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Opera's Next Wave

Tenor MICHAEL FABIANO

Operas Next Wave Fabiano hdl 812
Michael Fabiano
© Dario Acosta 2012

A lot of singers love to proclaim that their utmost responsibility is fidelity to the composer. American tenor Michael Fabiano has another concern, one that a lot of his colleagues seldom mention — the audience. "It's my responsibility to touch at least one person's life in public when I'm singing," says Fabiano. "That's my duty. I reject the notion that all I'm doing is serving a muse. That's not fair. These individuals come to cry with us, to laugh with us, to be part of an emotional experience that we have the ability through the grace of God to give them onstage. I love that obligation." 

Fabiano has been praised for reigniting some of the magic of old-time Italian tenors. In his thrillingly sung performances as Raffaele in the Met's Stiffelio and Gennaro in San Francisco Opera's Lucrezia Borgia, among others, he has offered great tonal beauty, a fiery temperament and squillo to burn. He may be known best for his appearance as himself in The Audition, the 2009 documentary about the Met National Council finals. A fascinating study in nervous energy, he gave that film its greatest moments of intensity.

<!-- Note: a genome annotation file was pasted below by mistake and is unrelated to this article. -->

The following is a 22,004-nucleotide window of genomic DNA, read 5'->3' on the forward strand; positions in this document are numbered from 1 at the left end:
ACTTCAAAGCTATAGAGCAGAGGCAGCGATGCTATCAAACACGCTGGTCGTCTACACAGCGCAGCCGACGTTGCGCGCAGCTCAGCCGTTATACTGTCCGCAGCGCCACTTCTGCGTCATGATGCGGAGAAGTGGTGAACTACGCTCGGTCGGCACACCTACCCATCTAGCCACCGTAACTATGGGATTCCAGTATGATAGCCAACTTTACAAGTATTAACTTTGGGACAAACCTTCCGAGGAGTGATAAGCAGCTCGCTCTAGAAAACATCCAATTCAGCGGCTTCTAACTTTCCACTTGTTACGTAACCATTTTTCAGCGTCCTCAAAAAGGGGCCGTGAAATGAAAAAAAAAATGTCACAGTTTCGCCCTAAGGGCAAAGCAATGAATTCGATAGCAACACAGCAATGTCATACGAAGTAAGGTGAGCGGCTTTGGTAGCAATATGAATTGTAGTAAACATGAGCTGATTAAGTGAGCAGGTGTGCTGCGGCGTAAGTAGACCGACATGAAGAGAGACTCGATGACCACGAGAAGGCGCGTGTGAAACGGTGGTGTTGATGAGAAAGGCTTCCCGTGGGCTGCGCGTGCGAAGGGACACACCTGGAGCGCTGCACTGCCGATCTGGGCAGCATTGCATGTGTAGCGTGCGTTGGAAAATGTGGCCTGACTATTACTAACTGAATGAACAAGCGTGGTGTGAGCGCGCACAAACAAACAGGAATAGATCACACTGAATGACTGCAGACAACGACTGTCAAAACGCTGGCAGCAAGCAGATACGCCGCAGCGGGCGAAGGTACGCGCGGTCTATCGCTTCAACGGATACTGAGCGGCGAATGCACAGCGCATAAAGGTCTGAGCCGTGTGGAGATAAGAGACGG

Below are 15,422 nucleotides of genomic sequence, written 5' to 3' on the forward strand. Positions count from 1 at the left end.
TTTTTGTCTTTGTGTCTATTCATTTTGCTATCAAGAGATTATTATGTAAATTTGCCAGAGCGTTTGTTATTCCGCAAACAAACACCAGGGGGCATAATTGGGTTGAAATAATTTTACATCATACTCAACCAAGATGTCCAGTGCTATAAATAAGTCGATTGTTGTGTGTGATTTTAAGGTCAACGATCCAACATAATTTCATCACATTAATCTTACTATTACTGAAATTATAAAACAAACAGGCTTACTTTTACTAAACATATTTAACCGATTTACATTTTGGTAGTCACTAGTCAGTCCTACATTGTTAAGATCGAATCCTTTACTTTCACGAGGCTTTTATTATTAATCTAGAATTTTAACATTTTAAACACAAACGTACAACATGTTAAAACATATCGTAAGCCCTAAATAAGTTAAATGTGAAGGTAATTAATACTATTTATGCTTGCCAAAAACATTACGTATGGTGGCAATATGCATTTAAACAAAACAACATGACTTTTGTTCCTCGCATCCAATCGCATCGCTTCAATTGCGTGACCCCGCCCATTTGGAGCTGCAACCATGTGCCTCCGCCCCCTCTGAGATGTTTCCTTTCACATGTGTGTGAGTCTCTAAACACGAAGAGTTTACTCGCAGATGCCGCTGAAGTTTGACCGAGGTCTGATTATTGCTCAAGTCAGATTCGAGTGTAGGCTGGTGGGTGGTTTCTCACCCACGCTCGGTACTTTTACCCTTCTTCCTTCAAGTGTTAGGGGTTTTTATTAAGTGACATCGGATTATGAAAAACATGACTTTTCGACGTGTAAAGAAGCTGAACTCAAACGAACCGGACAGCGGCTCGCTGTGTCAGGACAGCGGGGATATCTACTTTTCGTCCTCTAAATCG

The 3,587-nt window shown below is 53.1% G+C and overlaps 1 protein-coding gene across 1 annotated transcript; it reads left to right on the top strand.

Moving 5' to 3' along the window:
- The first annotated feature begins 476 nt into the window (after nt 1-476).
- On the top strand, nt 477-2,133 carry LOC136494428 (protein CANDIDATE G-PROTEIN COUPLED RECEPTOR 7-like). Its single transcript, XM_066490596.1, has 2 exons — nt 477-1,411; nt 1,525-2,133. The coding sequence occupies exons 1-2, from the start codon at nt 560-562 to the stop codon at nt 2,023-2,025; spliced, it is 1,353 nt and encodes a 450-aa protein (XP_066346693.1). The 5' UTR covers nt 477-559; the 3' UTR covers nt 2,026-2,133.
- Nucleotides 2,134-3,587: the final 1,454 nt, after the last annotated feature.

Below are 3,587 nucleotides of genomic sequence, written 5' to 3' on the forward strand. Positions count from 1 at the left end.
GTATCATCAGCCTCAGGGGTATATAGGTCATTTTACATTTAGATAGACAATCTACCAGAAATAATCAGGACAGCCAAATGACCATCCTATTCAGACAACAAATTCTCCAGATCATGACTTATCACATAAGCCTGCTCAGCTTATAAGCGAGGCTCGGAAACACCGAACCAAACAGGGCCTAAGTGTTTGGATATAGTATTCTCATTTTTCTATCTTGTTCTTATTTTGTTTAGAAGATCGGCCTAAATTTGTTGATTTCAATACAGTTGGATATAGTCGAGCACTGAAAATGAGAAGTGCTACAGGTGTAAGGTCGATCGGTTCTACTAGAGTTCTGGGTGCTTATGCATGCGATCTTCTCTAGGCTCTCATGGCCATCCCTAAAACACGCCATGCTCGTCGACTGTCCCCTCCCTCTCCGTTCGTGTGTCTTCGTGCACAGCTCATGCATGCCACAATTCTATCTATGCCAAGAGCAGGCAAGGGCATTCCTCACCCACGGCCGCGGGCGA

That intensity hasn't gone anywhere. He's dead serious about making music, and it's almost impossible for him to give an offhand response to any question about his career. (He speaks as if he were on a debating team.) "I believe that discipline and hard work will lead to truthful results," he says. "If I'm not onstage or in rehearsal, I am always studying and working, because I love to do it. It takes a lot of mental discipline to make a career in this business, especially today, with high-definition television. People have to look good in addition to sounding good."

Given the rate at which media culture has developed over the past ten years, Fabiano feels that the next ten will offer something entirely different. "While being able to communicate the most beautiful music we can, we have to be adaptable to these big changes," he says. "I think that if we don't reach out to educational institutions in a bigger way, the interest in our art form is going to dwindle. Also, the Berlin Philharmonic digital concert hall is a wonderful thing. We can sign on and pay to listen to all the concerts that have been presented. Many opera companies and orchestras can do the same thing with great efficacy. You can bring in a much wider audience with simple multimedia advertising on the Internet. I think you are going to see other organizations doing a lot more of that. The possibility of broadcasting not just in the theaters but into the classrooms is something we should think about down the line.

"As artists, there's got to be some sort of line that we are not willing to cross in terms of separating live performance in a theater from a digital live public. We don't just want people sitting in their bedrooms watching TV. That wouldn't be healthy for us, because it would totally change the dynamic of the art form itself and remove that excited element that singers need to communicate a wonderful performance. There's something to be said for adrenaline." spacer 

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Current Issue: October 2014 — VOL. 79, NO. 4